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Pesach at Shaare Zedek

06 April 2017

If you think your Pesach preparations are hectic, spare a thought for the patients, staff and visitors who will come through the doors at Jerusalem’s Shaare Zedek Medical Centre these holidays.

 

As a 1,000 bed facility treating over half a million patients per annum, preparations for Pesach take on a whole new dimension at this unique hospital where top quality medical care is infused with Jewish tradition.

 

In the weeks leading up to Pesach, planning begins for the massive logistical undertaking that is ensuring all facilities throughout Shaare Zedek’s two main campuses are chametz-free.

 

This comprehensive mission is overseen by the Hospital’s rabbi backed up by an extensive team of assistants and volunteers who work with maintenance crews and department heads to ensure that every corner has been checked for any forgotten bread or snacks.

 

Several days before the onset of Pesach, chametz is no longer allowed in the building and everyone entering is asked to refrain from bringing in any chametz.

 

A similarly ambitious plan goes into effect in the kitchen where thousands of pounds of matzah must be ordered well before all the dining services are switched over to Kosher for Passover.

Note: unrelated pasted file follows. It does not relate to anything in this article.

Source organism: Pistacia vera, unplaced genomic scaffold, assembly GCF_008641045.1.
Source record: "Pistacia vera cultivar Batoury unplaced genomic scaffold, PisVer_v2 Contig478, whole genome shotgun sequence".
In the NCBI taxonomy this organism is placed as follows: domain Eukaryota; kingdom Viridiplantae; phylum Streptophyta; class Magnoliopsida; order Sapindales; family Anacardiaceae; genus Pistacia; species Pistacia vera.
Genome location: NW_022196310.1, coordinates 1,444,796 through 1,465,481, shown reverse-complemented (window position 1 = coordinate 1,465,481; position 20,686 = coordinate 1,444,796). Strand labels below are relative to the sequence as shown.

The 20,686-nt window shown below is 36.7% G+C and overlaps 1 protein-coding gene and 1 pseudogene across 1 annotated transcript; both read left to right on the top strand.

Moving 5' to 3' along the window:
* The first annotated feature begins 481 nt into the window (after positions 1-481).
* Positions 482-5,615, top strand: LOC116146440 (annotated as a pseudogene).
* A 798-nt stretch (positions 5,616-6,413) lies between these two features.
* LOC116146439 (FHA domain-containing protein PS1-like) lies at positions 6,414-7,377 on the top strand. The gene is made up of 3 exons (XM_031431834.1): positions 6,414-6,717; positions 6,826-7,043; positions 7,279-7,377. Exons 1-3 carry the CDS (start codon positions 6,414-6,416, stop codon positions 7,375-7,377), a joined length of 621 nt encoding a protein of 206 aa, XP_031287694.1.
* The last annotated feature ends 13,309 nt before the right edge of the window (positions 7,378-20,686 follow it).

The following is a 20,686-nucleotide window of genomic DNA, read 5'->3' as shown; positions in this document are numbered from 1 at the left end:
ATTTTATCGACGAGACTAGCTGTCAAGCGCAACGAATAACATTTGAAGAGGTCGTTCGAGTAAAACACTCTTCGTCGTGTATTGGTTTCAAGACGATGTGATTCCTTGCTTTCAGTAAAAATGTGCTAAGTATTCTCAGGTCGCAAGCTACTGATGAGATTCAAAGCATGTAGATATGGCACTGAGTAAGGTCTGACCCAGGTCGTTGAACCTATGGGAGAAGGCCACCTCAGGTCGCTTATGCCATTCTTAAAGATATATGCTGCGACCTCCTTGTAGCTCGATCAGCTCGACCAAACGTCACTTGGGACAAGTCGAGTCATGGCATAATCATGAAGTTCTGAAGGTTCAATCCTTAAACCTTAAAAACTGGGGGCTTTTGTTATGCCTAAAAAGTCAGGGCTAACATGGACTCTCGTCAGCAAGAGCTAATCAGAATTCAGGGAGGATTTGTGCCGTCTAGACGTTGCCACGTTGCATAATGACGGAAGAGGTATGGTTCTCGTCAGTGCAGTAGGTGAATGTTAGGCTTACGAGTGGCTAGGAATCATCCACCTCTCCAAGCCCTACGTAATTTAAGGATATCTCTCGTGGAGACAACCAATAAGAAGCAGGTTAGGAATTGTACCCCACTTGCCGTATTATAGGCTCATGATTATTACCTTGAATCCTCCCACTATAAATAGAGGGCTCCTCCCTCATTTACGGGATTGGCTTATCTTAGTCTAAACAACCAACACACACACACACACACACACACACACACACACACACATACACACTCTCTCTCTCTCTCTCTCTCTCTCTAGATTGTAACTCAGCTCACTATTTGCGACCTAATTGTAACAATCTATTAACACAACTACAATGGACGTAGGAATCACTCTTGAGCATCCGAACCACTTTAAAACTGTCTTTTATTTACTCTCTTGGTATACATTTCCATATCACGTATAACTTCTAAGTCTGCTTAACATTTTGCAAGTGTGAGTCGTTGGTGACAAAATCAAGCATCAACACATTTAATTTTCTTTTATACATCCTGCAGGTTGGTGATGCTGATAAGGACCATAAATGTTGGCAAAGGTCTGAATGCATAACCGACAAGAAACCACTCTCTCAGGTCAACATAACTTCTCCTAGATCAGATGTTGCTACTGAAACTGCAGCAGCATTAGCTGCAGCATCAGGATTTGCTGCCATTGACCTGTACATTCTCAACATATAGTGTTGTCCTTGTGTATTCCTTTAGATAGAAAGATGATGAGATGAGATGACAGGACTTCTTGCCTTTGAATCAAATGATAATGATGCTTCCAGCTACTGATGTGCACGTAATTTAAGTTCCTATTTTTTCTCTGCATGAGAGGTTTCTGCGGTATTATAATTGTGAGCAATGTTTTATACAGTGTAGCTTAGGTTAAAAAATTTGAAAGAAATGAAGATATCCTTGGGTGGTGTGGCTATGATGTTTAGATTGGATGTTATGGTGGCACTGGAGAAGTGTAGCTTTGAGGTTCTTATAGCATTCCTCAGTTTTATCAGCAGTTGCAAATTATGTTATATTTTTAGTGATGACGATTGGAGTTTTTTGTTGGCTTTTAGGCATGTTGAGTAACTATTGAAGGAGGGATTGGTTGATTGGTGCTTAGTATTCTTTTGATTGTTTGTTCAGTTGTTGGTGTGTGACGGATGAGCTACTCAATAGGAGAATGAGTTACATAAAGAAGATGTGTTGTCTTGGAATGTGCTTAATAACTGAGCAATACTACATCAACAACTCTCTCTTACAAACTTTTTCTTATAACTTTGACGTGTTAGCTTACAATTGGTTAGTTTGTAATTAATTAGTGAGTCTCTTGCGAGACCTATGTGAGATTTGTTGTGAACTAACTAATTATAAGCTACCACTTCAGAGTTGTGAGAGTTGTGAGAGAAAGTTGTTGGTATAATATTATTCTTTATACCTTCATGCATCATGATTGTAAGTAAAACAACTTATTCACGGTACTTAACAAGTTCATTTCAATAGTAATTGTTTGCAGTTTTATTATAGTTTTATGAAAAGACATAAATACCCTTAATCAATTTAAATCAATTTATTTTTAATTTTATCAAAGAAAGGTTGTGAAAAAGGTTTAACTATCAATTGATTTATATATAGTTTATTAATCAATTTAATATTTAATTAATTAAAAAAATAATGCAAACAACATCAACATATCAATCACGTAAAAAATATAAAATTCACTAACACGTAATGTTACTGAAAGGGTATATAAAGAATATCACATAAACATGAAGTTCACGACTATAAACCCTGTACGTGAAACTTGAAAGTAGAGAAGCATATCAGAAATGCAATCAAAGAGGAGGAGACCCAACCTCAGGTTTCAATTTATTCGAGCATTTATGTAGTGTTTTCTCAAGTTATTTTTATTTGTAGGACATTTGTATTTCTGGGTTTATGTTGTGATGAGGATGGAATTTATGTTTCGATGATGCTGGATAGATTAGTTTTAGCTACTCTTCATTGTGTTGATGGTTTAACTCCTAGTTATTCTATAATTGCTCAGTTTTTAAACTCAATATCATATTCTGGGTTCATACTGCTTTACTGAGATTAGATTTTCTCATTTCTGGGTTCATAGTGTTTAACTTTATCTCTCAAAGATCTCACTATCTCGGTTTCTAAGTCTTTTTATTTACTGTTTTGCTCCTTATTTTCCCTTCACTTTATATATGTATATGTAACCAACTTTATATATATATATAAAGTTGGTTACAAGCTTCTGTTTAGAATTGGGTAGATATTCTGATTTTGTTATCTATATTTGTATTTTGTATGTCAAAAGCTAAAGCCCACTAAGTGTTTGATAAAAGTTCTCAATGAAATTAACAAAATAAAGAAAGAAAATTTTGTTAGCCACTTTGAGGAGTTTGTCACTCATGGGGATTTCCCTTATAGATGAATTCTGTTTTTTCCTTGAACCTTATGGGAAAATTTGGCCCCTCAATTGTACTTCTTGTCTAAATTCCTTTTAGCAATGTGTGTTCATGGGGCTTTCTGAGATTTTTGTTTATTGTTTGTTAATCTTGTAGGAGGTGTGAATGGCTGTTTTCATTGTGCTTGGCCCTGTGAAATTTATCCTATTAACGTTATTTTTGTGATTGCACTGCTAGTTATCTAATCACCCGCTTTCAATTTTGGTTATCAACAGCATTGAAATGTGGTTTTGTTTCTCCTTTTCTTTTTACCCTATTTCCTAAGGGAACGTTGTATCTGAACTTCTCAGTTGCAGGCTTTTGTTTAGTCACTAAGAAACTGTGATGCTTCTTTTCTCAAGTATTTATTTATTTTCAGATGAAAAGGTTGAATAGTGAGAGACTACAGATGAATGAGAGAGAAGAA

Shaare Zedek’s catering is under the direction of Head Chef, Moti Buchbut who came to Shaare Zedek several years ago following stints at some of Jerusalem’s top kitchens, including the Inbal and King David hotels.

 

Once the candles are lit and Pesach begins, every effort is made to make the time as festive as possible.  Numerous centralized Seder services are held throughout the medical departments.

 

Australian born and trained midwife Monique (Tempelhof) Katz works at Shaare Zedek delivering babies in the hospital’s maternity unit.

 

Shaare Zedek is one of the busiest maternity hospitals in the Western World, with over 22,000 births per year.  This translates into approximately 60 births per day across the 2 campuses; one baby every 24 minutes!

 

Seder night is no exception in this incredibly busy maternity ward.

 

Monique says, “Pesach at Shaare Zedek is really a unique experience.  I have worked at Shaare Zedek on Seder night, however, we midwives are often very busy and often don’t get to the Seder as there are so many births happening throughout the night.

 

“The hospital organizes food and seder plates for all of us.

 

“We midwives enjoy seder night together, but most of the time, little babies make their appearances throughout the night.  In past years, some of the midwives have brought in their own commentaries on the Haggadah, and would contribute to a very meaningful Seder.    There was never wine as we were working.”

 

Many of the new mothers who have celebrated Pesach in Shaare Zedek have described the experience as one of the most memorable Seders of their lives.

 

For patients who can’t make their way out of their rooms, volunteers come to them.

 

Dr Allan Garfield, Chairman of the Australian Friends of Shaare Zedek notes, “Pesach at Shaare Zedek is a true illustration of what sets the Hospital apart and makes it so special.

 

“Shaare Zedek has the ability to blend advanced, innovative medicine with compassion and attention to its patients every need.”